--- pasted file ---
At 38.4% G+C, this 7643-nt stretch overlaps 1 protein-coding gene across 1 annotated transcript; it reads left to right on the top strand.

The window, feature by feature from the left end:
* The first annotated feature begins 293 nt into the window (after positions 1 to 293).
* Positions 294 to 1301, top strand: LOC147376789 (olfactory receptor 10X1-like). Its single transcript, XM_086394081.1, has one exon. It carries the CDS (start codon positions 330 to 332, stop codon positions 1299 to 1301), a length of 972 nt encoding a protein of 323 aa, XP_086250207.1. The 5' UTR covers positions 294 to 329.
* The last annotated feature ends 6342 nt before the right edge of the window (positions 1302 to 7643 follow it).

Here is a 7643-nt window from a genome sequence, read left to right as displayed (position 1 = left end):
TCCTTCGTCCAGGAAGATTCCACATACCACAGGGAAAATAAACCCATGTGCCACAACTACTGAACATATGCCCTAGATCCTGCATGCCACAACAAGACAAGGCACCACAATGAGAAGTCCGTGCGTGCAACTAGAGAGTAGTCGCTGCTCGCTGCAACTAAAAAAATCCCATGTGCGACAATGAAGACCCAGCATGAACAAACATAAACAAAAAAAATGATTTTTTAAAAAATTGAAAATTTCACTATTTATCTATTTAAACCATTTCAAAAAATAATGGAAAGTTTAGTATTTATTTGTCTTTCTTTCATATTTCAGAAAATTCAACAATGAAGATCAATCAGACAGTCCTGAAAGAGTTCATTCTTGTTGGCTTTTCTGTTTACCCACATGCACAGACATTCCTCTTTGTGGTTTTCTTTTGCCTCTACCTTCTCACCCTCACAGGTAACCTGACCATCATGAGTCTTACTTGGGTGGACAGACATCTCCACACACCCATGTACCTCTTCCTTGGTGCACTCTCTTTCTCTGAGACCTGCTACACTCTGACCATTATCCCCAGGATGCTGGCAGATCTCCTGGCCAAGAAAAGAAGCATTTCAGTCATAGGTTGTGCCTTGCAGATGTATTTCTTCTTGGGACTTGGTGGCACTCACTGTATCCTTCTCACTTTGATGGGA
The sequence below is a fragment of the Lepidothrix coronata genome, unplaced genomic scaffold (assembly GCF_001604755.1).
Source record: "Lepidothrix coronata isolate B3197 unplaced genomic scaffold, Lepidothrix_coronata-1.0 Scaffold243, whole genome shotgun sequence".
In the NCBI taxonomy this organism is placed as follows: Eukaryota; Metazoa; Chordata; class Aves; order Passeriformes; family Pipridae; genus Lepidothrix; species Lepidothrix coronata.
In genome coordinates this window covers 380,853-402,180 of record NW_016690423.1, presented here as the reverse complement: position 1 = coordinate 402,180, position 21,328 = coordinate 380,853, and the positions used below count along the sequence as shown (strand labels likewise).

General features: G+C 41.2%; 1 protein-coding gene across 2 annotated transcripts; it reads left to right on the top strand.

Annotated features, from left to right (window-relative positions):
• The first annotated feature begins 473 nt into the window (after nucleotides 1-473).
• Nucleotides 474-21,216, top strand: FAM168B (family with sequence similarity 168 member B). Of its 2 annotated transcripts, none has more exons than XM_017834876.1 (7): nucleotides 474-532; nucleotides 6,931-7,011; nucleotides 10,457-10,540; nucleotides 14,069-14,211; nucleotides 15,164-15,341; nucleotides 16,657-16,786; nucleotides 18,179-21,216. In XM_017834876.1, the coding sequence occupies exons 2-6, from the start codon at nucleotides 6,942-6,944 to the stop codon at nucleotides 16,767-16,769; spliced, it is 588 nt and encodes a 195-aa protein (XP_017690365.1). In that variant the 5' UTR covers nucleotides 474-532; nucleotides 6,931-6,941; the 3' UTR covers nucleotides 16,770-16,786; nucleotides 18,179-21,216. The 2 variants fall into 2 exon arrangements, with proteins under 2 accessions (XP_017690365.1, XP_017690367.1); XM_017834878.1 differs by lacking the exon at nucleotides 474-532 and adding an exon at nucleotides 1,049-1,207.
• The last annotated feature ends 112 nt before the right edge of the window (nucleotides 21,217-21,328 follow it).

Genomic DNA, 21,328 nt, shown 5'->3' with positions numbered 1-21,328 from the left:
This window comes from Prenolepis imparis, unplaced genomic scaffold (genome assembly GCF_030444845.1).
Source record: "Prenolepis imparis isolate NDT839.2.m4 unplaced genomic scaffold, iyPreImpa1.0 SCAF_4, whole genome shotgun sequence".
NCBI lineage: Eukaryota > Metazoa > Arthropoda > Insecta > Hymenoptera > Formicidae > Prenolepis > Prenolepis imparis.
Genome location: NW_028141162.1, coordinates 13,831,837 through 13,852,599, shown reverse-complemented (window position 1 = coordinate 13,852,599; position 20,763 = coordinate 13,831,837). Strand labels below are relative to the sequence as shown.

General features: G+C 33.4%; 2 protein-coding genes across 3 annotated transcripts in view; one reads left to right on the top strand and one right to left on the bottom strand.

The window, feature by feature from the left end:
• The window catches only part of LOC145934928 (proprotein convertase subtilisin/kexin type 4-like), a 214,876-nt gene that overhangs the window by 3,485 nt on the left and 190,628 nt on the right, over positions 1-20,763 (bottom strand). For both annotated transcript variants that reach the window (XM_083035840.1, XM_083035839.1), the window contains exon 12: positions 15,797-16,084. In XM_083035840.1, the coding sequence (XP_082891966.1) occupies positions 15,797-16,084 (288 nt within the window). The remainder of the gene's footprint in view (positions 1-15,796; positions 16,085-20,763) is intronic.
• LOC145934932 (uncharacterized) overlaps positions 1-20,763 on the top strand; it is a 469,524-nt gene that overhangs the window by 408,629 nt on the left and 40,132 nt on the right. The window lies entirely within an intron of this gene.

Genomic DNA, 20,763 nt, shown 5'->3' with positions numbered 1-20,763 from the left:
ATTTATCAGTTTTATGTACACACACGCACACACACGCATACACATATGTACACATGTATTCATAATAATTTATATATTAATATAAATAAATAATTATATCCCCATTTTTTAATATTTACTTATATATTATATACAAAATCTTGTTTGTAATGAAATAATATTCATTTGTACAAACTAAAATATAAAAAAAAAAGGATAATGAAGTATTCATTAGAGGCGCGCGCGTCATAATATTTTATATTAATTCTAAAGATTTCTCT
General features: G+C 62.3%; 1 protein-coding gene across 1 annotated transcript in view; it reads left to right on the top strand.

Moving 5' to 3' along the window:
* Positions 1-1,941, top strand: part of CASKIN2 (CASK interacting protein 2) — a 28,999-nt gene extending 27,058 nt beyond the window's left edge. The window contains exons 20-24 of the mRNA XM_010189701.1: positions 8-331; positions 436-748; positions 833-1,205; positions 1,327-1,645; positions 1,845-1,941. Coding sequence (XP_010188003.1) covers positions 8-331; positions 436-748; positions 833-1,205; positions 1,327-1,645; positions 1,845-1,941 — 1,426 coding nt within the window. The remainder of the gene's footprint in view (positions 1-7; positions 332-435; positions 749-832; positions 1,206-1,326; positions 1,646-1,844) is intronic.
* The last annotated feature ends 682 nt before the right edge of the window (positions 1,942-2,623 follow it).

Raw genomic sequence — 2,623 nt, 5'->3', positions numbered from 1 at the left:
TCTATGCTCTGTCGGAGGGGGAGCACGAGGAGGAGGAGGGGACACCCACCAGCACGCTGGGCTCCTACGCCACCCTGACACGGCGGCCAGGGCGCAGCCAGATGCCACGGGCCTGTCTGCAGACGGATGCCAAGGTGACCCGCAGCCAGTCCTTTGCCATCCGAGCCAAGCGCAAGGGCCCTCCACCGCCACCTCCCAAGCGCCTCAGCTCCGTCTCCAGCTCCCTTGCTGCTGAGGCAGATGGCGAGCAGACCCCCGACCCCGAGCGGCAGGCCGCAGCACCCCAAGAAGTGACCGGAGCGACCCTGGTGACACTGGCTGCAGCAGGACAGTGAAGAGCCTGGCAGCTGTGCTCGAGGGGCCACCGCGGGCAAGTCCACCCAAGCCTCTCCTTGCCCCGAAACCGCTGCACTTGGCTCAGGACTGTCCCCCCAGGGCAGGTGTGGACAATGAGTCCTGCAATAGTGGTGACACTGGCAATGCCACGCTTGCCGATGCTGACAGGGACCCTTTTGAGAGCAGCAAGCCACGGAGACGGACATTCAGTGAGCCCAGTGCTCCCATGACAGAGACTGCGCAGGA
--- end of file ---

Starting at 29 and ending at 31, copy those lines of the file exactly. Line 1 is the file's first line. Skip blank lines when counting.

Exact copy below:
Moving 5' to 3' along the window:
* Positions 1-1,941, top strand: part of CASKIN2 (CASK interacting protein 2) — a 28,999-nt gene extending 27,058 nt beyond the window's left edge. The window contains exons 20-24 of the mRNA XM_010189701.1: positions 8-331; positions 436-748; positions 833-1,205; positions 1,327-1,645; positions 1,845-1,941. Coding sequence (XP_010188003.1) covers positions 8-331; positions 436-748; positions 833-1,205; positions 1,327-1,645; positions 1,845-1,941 — 1,426 coding nt within the window. The remainder of the gene's footprint in view (positions 1-7; positions 332-435; positions 749-832; positions 1,206-1,326; positions 1,646-1,844) is intronic.
* The last annotated feature ends 682 nt before the right edge of the window (positions 1,942-2,623 follow it).